In the present case, the trial court concluded that count two of the counterclaim, which involved a cause of action arising out of the plaintiff's advice and preparation of documents made in connection with legal services provided in late 1987, early 1988, pursuant to an agreement with the defendant, was the only viable claim to submit to the jury. The court further concluded that count two involved an executed contract to provide legal services and, therefore, the six year statute of limitations applied rather than the three year statute of limitations set out in the plaintiff's special defense. The court stated that "[t]herefore, there is no need for me to charge on the statute of limitations nor will there be need for interrogatories," presumably because the six year statute of limitations did not bar count two of the counterclaim.
General Statutes § 52-576 provides in relevant part: "(a) No action for an account, or on any simple or implied contract, or on any contract in writing, shall be brought but within six years after the right action accrues. . . ."
Our review of the transcript in this matter reveals that neither party made any reference to the statute of limitations during closing arguments nor did the court instruct the jury on the statute of limitations special defense. It appears, therefore, that the statute of limitations could not have been a possible ground on which the jury reached its verdict. As such, the jury's verdict must have been based on a finding that the defendant failed to prove his prima facie case of legal malpractice. Accordingly, under the facts of this case, we do not apply the general verdict rule.
We turn next to the defendant's claims on appeal. The defendant first claims that the trial court improperly determined that the cause of action of legal malpractice may not sound in contract and in tort. We conclude that the record is inadequate for our review.
"It is incumbent upon the appellant to take the necessary steps to sustain its burden of providing an adequate record for appellate review. Practice Book § 4061 [now § 60-5]; Walton v. New Hartford, 223 Conn. 155, [164-65], 612 A.2d 1153 (1992). Indeed, several rules of practice aim to facilitate the process by which an appealing party ensures the adequacy of the record. See Practice Book § 4051 [now § 66-5] (Rectification of Appeal, Articulation), § 4053 [now § 66-6] (Motion for Review — In General), § 4054 [now § 66-7] (Motion for Review — Review of Motion for Rectification of Appeal or Articulation). These rules foster the basic policy that an appellate tribunal cannot render a decision without first fully understanding the disposition being appealed. State v. Hoeplinger, 27 Conn. App. 643, 647, 609 A.2d 1015, cert. denied, 223 Conn. 912, 612 A.2d 59 (1992)." State v. Rios, 30 Conn. App. 712, 715-16, 622 A.2d 618 (1993). "Our role is not to guess at possibilities, but to review claims based on a complete factual record developed by a trial court. . . . Without the necessary factual and legal conclusions furnished by the trial court . . . any decision made by us respecting [the defendant's claims] would be entirely speculative." (Internal quotation marks omitted.) Chase Manhattan Bank/City Trust v. AECO Elevator Co., 48 Conn. App. 605, 608-609, 710 A.2d 190 (1998).
On the basis of our review of the record before this court, we conclude that it is not clear that the trial court determined that the cause of action of legal malpractice could not sound in both contract and in tort. It is axiomatic that we do not decide issues of law in a vacuum. To review an alleged impropriety by the trial court, we must have before us evidence that is the factual predicate for the legal issue that the appellant asks us to consider. See Taylor v. American Thread Co., 200 Conn. 108, 110, 509 A.2d 512 (1986). The defendant's failure to file a motion for articulation to obtain an elucidation of the trial court's determination results in a record that is inadequate for our review. As such, we are left to surmise as to the conclusion reached by the trial court. Accordingly, we decline to review the defendant's claim.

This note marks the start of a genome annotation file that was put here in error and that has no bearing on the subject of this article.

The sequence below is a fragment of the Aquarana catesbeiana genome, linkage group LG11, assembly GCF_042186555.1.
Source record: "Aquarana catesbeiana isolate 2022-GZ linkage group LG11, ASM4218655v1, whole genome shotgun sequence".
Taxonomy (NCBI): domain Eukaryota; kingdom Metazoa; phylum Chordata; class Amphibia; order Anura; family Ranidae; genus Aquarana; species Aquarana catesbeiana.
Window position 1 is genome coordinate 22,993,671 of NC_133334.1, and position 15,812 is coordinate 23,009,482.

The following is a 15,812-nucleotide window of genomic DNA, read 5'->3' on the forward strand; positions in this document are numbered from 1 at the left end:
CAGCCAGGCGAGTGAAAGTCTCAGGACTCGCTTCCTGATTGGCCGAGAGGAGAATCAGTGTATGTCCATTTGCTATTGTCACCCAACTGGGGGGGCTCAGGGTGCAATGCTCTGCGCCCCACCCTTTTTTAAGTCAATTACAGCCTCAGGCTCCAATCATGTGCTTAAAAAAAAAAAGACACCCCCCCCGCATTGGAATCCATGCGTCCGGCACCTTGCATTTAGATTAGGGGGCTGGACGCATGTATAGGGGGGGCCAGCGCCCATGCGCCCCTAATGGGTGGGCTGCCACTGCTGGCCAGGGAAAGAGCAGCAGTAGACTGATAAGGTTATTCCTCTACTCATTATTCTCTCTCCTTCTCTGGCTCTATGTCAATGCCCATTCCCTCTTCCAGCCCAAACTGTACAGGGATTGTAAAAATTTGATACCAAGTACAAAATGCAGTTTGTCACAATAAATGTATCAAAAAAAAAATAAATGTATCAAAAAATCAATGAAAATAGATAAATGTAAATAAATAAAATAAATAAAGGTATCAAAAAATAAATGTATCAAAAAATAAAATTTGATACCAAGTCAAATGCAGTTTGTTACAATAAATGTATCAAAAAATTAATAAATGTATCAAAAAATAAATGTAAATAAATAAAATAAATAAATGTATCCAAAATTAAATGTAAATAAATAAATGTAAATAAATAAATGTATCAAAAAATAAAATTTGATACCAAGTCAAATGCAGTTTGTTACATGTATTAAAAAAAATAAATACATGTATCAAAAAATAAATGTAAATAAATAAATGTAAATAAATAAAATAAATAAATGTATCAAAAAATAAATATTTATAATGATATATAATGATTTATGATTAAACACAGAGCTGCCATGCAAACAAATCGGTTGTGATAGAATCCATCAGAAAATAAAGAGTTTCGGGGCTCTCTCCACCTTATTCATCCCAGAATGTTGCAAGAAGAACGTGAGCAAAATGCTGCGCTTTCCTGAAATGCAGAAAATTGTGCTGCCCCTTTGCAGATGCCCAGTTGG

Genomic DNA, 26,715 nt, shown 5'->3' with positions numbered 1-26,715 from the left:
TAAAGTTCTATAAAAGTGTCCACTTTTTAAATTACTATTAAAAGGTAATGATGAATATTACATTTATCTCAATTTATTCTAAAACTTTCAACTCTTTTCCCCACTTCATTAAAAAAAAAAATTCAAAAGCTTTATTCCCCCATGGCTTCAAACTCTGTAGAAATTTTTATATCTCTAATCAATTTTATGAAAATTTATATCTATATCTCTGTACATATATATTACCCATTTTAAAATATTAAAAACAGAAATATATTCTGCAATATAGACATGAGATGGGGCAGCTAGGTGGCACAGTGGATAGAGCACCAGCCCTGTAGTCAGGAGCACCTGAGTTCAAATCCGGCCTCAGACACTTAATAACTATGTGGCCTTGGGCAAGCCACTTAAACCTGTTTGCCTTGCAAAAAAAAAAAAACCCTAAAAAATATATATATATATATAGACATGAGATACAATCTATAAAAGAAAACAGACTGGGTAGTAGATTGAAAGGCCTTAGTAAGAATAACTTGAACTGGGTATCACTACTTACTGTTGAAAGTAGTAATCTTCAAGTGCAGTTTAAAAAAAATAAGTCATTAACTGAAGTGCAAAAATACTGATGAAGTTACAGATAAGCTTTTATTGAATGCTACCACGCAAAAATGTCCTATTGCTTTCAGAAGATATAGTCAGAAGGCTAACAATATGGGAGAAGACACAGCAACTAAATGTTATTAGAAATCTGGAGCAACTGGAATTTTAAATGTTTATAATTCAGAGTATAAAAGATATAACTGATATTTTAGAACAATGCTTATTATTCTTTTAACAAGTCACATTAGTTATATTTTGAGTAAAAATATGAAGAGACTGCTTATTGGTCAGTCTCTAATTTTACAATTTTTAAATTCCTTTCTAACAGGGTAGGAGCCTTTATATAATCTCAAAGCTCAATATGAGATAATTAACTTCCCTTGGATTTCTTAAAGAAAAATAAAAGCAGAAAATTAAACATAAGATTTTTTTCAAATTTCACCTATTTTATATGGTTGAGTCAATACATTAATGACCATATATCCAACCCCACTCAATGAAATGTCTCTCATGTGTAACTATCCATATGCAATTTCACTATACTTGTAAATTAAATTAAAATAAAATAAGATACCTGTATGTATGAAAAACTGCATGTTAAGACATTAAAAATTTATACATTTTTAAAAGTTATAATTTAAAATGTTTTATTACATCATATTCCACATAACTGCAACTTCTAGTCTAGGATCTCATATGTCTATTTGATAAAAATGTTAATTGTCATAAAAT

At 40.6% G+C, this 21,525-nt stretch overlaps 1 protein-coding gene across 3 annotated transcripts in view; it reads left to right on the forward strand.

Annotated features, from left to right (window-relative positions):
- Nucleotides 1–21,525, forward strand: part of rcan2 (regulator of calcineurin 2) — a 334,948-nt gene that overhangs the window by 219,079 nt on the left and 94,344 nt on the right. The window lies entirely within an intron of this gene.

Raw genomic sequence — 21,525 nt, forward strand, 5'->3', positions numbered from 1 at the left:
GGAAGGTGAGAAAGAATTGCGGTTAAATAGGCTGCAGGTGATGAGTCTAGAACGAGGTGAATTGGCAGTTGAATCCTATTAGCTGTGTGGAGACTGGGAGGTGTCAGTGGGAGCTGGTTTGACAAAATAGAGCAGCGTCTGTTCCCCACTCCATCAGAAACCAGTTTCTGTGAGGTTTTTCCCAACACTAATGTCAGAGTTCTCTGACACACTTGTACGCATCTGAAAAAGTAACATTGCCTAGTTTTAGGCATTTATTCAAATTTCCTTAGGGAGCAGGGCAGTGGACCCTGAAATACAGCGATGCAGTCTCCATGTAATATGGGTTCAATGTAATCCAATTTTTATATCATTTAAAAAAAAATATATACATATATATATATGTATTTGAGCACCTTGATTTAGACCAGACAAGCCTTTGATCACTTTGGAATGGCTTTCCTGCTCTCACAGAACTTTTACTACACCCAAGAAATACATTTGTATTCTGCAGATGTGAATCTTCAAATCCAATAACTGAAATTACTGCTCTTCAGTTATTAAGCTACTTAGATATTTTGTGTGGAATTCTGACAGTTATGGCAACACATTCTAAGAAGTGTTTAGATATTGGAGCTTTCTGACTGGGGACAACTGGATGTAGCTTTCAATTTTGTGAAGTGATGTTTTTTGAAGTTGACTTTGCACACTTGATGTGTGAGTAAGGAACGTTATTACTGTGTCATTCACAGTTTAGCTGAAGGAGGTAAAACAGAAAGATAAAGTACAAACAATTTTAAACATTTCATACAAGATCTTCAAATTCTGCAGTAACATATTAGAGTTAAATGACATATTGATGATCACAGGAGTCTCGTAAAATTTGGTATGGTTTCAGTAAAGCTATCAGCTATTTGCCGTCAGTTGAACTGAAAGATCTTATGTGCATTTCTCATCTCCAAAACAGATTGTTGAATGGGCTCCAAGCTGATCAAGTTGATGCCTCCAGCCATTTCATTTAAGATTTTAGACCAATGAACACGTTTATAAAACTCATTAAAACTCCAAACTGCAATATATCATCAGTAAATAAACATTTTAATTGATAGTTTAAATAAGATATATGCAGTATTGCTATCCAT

The court's statements were, at best, ambiguous. The court appears to have stated that, under the circumstances of this case, the elements of a legal malpractice claim in contract or in tort were the same. Specifically, the court made the following statements during trial: "[Having read the law on legal malpractice, it points] out that the element for malpractice claims whether contract or tort are almost the same. That there is really no distinction but if you put a claim in contract . . . and tort the court has often opted for the lower statute of limitation. So anyway . . . there is a six year statute [of limitations] that applies to contract claims, not [a] three year statute. . . . So, you haven't spelled out any differences between the claims. So, again, I don't see any harm that you have suffered by not presenting the tort claims to the jury. . . . Is not the obligation the same? Implied duty to competently represent. . . . In this case there's no distinction . . . except there's a longer statute of limitations for one claim as opposed to the other. . . . You gain nothing more by having the tort claim. At least you haven't told me you gain anything more."
The defendant finally claims that the trial court improperly failed to charge the jury as to the continued existence of the attorney-client relationship. Specifically, the defendant claims that the statute of limitations for legal malpractice does not begin to run until the attorney-client relationship concludes. Furthermore, the defendant claims that because the determination of when the relationship concludes is fact specific, the issue should have been submitted to the jury rather than summarily dismissed by the trial court. We conclude that the defendant has not preserved this claim for our review.
It is well established that generally this court is not required to review claims that were not properly preserved in the trial court. Practice Book § 60-5; O'Shea v. Mignone, 50 Conn. App. 577, 586-87, 719 A.2d 1176 (1998). Specifically, "[t]his court is not bound to review claims of error in jury instructions if the party raising the claim neither submitted a written request to charge nor excepted to the charge given by the trial court." State v. Jones, 39 Conn. App. 563, 566-67, 665 A.2d 910, cert. denied, 235 Conn. 931, 667 A.2d 800 (1995); Practice Book § 42-16. Upon a review of the record before this court, we conclude that because the defendant failed to submit proposed jury instructions on this issue and never took an exception to the jury charge regarding this issue, the issue was not preserved, and we will not review it.
Practice Book § 60-5 provides in relevant part: "The court shall not be bound to consider a claim unless it was distinctly raised at the trial. . . ."
Practice Book § 42-16 provides: "An appellate court shall not be bound to consider error as to the giving of, or the failure to give, an instruction unless the matter is covered by a written request to charge or exception has been taken by the party appealing immediately after the charge is delivered. Counsel taking the exception shall state distinctly the matter objected to and the ground of exception. The exception shall be taken out of the hearing of the jury."